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"Outrage": Aestheticized Violence Is Stylish, If Cold 

Wednesday, Dec 7 2011

Takeshi Kitano's latest finds the actor-director returning to the familiar terrain of the yakuza film after recent farces (Achilles and the Tortoise, Glory to the Filmmaker!) dealing with artistic endeavor. Stark and brutal, Outrage is a litany of startlingly violent set-pieces filmed in Kitano's decorous, aestheticized style, gunshots blooming like carnations. The violence is strictly business, which is to say, it is the deeply personal expression of the characters' seething, frustrated ambition. Kitano looks at the yakuza world with bemused irony: Honor among thieves is here an obsolete myth, and the crime syndicate a grotesque parody of corporate culture, with subordinates grubbing for favor and absorbing abuse while quietly planning their promotions. (The film is dotted with reaction shots where you can see hate cooling into a grudge, resentments filed for later use.) Yakuza overlord "Mr. Chairman" (Soichiro Kitamura) incites an incident between two subordinate families under his control, the Murase (headed by Renji Ishibashi), and the Ikemoto, whose chief (Jun Kunimura) delegates his violence to Otomo (Kitano), variously enforcing his boss' dictates with a dental drill, X-Acto knife, and precision taps from a handgun. As the families double-cross each other into oblivion, the viewer maintains a cold, lofty perch over Kitano's killing floor. Like one of its yakuza bigs, Outrage commands respect, but no affection.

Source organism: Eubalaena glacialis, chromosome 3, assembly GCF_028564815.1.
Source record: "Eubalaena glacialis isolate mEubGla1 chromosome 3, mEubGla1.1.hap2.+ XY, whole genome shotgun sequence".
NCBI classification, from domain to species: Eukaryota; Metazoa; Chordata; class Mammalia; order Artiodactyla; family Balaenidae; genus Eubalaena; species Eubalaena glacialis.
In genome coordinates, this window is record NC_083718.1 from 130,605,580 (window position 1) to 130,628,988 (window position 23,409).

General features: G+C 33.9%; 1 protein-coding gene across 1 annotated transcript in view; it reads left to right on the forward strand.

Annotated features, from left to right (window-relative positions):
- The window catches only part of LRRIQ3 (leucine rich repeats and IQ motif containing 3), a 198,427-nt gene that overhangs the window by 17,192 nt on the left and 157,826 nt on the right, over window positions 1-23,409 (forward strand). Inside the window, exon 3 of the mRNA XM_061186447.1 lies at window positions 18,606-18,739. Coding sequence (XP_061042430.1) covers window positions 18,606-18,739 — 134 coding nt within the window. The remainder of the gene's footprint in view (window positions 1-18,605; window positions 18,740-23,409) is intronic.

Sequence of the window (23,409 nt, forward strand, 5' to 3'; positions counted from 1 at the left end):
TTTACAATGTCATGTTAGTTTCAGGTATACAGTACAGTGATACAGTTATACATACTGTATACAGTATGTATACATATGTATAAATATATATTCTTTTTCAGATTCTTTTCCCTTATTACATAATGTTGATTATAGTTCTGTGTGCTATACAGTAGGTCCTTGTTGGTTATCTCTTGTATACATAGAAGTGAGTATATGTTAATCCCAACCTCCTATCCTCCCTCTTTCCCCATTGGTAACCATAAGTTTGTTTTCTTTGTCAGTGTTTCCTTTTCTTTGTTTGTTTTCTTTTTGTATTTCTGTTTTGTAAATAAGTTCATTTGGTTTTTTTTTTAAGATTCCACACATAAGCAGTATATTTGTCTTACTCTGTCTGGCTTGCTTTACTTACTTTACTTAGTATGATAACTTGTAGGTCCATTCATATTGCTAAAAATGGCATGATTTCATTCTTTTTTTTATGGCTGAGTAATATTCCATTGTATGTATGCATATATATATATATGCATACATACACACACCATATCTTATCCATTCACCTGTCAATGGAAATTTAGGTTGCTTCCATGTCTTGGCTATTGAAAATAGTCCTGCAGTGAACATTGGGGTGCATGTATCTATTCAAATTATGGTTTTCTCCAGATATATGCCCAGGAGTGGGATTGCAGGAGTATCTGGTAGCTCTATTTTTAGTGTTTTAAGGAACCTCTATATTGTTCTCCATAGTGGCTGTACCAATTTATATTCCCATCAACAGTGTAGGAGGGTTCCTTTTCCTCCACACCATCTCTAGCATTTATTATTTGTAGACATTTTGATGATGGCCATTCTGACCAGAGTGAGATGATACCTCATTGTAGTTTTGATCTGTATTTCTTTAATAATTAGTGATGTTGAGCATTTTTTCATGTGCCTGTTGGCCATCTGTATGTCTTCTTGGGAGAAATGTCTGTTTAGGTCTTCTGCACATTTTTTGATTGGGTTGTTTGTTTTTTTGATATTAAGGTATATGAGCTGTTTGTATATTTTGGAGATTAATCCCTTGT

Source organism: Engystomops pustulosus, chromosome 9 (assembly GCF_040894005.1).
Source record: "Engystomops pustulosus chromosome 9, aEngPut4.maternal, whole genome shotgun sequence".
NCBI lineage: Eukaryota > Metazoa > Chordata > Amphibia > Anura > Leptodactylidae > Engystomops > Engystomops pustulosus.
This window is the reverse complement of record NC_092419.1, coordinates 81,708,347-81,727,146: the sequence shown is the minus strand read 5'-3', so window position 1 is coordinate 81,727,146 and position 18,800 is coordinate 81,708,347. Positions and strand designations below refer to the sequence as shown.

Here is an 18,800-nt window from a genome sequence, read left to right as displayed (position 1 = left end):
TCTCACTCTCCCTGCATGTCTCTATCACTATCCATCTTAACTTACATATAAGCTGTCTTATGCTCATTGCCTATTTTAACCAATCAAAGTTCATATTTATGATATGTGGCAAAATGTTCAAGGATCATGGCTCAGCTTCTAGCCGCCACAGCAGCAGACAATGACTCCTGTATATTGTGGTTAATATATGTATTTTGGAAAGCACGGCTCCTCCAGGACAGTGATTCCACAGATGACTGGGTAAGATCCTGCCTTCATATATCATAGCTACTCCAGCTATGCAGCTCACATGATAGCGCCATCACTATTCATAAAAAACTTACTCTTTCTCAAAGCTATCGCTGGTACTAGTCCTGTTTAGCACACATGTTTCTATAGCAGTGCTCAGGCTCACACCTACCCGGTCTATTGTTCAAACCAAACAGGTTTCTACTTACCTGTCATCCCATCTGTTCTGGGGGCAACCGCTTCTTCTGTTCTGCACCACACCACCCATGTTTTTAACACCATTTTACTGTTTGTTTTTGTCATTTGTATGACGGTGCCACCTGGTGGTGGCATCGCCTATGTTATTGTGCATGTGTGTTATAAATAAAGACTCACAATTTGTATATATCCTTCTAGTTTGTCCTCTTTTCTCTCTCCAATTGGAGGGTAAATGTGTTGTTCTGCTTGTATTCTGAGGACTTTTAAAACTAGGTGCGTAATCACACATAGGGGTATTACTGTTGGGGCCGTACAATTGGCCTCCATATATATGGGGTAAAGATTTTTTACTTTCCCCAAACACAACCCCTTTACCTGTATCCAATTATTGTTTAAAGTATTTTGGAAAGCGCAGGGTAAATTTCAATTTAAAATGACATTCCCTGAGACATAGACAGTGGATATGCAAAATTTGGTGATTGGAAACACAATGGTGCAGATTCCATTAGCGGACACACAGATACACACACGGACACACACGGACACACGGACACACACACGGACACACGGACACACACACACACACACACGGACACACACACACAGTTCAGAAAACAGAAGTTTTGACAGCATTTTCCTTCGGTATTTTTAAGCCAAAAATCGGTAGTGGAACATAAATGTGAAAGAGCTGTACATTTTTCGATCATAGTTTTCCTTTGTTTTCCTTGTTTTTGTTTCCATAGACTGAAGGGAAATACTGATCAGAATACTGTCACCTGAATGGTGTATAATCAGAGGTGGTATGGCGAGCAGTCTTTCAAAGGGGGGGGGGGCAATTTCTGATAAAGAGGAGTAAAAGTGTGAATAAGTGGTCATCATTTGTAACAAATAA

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Nick Pinkerton

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